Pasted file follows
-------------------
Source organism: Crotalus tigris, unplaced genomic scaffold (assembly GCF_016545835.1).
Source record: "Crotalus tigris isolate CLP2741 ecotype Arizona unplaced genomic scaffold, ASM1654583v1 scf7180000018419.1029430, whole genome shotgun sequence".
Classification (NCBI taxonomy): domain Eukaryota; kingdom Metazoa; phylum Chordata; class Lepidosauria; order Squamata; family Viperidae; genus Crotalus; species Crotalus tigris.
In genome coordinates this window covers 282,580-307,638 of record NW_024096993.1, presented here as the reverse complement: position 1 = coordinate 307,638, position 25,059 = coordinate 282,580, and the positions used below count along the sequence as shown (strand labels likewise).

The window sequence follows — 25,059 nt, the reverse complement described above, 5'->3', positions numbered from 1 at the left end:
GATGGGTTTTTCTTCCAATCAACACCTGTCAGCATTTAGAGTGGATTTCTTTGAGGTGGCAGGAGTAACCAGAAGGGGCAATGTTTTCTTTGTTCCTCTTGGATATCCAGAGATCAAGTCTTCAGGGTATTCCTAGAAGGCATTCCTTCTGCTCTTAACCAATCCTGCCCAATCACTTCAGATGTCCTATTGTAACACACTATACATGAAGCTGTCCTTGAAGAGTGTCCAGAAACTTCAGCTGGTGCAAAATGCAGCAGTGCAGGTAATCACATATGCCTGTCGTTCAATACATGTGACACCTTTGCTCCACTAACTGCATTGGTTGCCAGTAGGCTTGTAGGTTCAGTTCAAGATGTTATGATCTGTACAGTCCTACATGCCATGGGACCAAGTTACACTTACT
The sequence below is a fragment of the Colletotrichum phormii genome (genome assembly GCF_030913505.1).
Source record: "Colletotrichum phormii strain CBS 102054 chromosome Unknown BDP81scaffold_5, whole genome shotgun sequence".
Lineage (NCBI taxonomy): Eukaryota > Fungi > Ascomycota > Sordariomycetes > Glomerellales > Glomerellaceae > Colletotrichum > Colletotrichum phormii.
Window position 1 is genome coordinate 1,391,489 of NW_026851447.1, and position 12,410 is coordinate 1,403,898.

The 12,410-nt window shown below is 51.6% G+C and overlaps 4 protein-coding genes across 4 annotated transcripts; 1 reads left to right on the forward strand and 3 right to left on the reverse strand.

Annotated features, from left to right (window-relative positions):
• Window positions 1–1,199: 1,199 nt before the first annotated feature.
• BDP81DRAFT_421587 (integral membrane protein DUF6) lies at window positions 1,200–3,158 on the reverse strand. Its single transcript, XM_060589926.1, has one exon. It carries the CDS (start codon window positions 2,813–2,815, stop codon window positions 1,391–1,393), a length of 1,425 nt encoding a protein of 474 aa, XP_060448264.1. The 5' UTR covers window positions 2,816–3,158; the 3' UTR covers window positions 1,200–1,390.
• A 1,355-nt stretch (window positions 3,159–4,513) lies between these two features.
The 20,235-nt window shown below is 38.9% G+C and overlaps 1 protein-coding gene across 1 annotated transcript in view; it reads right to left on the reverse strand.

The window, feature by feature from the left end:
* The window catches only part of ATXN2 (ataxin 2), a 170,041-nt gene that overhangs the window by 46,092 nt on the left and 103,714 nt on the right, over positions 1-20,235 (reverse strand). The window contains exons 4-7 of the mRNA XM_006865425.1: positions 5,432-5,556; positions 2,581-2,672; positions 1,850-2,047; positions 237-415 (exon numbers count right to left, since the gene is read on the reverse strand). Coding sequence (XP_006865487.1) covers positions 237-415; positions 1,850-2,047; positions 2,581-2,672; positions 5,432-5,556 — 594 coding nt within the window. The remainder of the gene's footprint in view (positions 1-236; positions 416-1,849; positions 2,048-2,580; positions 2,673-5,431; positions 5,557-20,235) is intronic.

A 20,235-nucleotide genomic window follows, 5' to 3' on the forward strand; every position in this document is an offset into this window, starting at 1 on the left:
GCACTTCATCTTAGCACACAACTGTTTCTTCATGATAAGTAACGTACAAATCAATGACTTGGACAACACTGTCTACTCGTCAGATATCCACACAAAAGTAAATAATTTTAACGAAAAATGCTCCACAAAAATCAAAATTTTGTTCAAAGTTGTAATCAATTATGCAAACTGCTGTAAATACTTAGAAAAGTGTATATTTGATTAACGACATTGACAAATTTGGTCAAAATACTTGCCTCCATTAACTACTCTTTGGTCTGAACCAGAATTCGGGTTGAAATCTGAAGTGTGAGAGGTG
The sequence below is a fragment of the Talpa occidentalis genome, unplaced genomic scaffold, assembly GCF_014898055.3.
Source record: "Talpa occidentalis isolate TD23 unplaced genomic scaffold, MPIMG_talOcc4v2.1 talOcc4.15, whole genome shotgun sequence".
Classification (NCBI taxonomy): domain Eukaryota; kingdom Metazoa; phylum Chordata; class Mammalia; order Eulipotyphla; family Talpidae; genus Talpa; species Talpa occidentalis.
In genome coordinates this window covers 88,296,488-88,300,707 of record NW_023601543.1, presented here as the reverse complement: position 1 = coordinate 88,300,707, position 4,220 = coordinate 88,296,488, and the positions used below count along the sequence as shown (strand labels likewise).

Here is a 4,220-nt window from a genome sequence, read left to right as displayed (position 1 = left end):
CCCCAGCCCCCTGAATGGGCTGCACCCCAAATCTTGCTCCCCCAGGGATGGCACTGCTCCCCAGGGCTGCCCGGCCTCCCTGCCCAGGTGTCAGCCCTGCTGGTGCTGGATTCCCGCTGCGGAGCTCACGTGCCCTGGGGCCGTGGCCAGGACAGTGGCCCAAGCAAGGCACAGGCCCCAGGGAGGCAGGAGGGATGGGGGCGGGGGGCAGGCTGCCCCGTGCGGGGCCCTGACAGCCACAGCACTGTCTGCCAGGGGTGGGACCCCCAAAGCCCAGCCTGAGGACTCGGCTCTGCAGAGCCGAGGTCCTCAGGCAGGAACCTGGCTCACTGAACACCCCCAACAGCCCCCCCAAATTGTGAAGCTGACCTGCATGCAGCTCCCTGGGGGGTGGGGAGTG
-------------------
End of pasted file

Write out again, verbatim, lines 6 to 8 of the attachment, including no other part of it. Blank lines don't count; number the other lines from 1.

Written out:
GATGGGTTTTTCTTCCAATCAACACCTGTCAGCATTTAGAGTGGATTTCTTTGAGGTGGCAGGAGTAACCAGAAGGGGCAATGTTTTCTTTGTTCCTCTTGGATATCCAGAGATCAAGTCTTCAGGGTATTCCTAGAAGGCATTCCTTCTGCTCTTAACCAATCCTGCCCAATCACTTCAGATGTCCTATTGTAACACACTATACATGAAGCTGTCCTTGAAGAGTGTCCAGAAACTTCAGCTGGTGCAAAATGCAGCAGTGCAGGTAATCACATATGCCTGTCGTTCAATACATGTGACACCTTTGCTCCACTAACTGCATTGGTTGCCAGTAGGCTTGTAGGTTCAGTTCAAGATGTTATGATCTGTACAGTCCTACATGCCATGGGACCAAGTTACACTTACT
The sequence below is a fragment of the Colletotrichum phormii genome (genome assembly GCF_030913505.1).
Source record: "Colletotrichum phormii strain CBS 102054 chromosome Unknown BDP81scaffold_5, whole genome shotgun sequence".